Our congressman, Peter DeFazio happens to be the Chair of the House Committee on Transportation and Infrastructure – on Tuesday, he let loose on the Trump administration.
DeFazio objects to the administration finalizing a rule to gut the environmental review process under the National Environmental Policy Act (NEPA). For more than 50 years, the NEPA process has been vital to public health and ensuring public participation in major environmental decisions.
“Today, thanks to President Trump, corporate polluters are celebrating another win that comes at the expense of the environment and the American people,” said Chair DeFazio, who urged the administration in March to withdraw the proposal.
“By finalizing this rule, the Trump administration is not only trying to distract from what actually causes delays in permitting infrastructure—a lack of funding—but is also abandoning decades of transparency in Federal decision making and instead pushing critical decisions into the shadows, where the president’s wealthy and well-connected cronies have a better shot at exploiting our lands for their own gain. The NEPA process is critical to accounting for the impacts of climate change when considering federally funded infrastructure projects. Ignoring those impacts is a mistake will result in limited taxpayer dollars being spent on projects that cannot withstand future storms and other impacts of climate change.”
Environmental justice and conservation advocates announced their intention to respond to the rollback with legal action.
The Council on Environmental Quality proposal is the culmination of a relentless, multiyear assault on NEPA’s protections for workers, local communities, and the natural environment. It would open the door for the government to exempt pipelines, large-scale logging operations, waste incinerators, smog-spewing highways, and countless other federal actions from environmental review or sharply limit local communities’ ability to participate in the environmental decision-making process.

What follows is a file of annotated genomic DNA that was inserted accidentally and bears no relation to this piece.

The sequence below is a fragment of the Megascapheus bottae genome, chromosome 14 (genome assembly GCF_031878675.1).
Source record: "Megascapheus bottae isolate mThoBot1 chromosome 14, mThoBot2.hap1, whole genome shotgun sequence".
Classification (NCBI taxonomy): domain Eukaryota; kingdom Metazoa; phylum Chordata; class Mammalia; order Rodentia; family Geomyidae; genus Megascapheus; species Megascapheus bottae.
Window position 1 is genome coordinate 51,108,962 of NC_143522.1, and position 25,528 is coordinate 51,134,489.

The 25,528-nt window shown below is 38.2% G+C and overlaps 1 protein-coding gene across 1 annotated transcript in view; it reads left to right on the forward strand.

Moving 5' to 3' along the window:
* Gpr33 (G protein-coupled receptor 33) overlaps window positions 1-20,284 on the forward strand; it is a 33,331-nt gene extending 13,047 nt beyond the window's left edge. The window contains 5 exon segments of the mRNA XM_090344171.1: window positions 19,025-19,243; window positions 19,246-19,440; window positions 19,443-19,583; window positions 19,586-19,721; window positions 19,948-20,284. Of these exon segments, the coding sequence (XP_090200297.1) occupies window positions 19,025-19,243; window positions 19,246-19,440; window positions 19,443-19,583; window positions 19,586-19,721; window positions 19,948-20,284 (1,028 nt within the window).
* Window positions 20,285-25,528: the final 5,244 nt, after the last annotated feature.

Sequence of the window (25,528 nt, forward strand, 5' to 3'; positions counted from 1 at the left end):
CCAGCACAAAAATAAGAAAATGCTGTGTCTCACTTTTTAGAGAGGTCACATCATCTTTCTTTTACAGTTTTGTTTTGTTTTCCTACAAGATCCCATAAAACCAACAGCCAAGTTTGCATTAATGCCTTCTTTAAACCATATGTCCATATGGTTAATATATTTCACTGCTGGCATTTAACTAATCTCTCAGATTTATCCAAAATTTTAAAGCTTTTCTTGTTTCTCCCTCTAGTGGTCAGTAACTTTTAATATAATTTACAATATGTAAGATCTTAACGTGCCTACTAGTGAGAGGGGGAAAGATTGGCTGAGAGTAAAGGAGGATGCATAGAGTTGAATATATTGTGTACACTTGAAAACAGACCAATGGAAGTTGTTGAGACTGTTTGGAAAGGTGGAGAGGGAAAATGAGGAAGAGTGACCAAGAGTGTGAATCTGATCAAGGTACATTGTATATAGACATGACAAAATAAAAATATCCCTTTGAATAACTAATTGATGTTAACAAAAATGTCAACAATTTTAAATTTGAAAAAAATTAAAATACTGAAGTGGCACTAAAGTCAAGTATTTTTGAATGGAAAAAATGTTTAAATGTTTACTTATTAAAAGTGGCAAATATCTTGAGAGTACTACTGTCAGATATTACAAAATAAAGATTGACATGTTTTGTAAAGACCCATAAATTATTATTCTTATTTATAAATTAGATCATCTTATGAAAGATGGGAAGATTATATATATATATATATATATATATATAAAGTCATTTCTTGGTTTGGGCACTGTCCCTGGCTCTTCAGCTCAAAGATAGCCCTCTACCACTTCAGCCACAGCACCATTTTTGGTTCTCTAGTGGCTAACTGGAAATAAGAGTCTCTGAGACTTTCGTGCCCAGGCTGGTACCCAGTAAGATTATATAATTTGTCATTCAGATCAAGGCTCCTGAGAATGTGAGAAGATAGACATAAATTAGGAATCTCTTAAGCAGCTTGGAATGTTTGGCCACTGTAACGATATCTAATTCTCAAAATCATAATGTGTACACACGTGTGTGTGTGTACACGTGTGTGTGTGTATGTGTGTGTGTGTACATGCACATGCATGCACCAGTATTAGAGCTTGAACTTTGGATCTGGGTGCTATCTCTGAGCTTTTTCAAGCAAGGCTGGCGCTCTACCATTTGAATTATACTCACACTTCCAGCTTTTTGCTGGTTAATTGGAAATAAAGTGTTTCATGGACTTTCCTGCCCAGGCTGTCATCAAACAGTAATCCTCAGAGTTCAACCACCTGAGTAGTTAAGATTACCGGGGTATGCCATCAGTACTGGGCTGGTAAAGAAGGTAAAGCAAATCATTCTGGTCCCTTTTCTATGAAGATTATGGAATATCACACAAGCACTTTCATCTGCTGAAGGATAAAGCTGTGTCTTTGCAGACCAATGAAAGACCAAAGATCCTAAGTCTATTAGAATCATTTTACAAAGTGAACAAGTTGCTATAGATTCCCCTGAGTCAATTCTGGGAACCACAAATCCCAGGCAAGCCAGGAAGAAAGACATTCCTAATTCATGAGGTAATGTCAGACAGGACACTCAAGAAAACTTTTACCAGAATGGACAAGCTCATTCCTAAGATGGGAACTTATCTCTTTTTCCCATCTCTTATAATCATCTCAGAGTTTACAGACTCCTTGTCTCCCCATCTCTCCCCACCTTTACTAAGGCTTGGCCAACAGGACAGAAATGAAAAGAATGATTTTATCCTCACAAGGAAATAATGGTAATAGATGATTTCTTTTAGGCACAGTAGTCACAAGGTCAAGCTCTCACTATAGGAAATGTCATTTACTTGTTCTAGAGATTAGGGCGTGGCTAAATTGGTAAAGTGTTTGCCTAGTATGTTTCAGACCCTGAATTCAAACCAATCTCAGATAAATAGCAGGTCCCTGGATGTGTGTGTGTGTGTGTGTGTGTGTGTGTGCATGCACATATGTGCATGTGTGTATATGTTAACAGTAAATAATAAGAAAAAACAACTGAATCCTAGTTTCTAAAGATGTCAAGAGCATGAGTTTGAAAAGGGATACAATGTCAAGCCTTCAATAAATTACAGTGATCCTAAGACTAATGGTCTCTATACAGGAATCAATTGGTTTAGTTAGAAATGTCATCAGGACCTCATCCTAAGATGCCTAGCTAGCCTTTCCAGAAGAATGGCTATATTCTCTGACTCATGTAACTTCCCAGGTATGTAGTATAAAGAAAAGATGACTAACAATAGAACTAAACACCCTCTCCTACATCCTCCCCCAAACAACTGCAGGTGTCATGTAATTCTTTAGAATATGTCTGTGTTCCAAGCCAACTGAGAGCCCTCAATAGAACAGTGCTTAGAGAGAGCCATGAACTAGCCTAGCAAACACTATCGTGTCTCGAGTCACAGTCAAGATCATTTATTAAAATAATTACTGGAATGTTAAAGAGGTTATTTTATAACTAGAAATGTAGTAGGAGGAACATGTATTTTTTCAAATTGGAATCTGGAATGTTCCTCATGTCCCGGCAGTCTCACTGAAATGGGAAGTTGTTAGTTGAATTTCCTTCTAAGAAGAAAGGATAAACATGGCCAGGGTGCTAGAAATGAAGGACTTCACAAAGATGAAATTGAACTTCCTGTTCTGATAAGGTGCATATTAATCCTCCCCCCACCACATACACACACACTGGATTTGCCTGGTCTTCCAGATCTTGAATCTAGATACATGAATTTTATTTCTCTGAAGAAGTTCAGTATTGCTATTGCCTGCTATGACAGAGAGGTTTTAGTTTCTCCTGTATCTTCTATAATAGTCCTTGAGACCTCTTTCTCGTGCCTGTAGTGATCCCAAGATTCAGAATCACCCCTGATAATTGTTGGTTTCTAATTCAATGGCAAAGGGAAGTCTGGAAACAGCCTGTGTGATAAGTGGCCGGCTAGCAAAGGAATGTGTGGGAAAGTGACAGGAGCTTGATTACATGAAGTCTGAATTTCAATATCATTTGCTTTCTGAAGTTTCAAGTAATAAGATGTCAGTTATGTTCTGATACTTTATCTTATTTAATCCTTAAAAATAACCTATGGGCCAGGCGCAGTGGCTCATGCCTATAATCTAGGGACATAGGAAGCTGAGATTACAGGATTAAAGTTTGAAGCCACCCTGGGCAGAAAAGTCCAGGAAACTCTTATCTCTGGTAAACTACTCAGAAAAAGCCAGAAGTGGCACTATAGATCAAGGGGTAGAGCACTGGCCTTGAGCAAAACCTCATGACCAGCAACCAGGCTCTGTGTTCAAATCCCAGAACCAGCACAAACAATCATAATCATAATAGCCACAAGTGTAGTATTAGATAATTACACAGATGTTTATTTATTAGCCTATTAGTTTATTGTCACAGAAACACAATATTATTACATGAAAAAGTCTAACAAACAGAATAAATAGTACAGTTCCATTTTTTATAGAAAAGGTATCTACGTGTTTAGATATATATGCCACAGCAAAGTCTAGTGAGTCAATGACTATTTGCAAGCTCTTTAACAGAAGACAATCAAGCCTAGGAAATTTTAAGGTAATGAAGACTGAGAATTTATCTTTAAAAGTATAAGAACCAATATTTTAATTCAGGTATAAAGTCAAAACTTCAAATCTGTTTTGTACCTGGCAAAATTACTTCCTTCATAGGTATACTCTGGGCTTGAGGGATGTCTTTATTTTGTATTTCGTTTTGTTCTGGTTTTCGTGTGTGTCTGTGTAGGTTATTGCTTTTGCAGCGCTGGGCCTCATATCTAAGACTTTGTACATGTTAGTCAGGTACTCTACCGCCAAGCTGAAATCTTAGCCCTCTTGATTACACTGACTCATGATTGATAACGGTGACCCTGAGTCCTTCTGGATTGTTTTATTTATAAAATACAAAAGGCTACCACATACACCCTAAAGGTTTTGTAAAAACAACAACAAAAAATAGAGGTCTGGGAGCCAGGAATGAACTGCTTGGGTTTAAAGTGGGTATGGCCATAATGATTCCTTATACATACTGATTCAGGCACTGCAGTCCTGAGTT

“When is this administration going to learn that the economy is the people?” said Kristen Boyles, an attorney with Earthjustice. “Gutting NEPA silences voices and puts vulnerable communities, health, and our environment — including our air and water — at risk. We’re not going to sit back and allow a decision that could harm public health during a public health crisis go unscathed. We’ll be seeing them in court.”
“We have consistently defeated this administration’s relentless, vicious dismantling of safeguards for people and the environment, and we will do so again with this final rule,” said Susan Jane Brown at the Western Environmental Law Center. “A thriving economy is not at odds with worker protections and a healthy environment — it depends on both.”
Earthjustice says the administration’s disregard for NEPA flies in the face of decades of bipartisan consensus on the law. Passed almost unanimously by Congress and signed into law by President Nixon in 1970, it was the product of years of determined activism from people who wanted a greater say in decisions affecting their homes, health, and environment.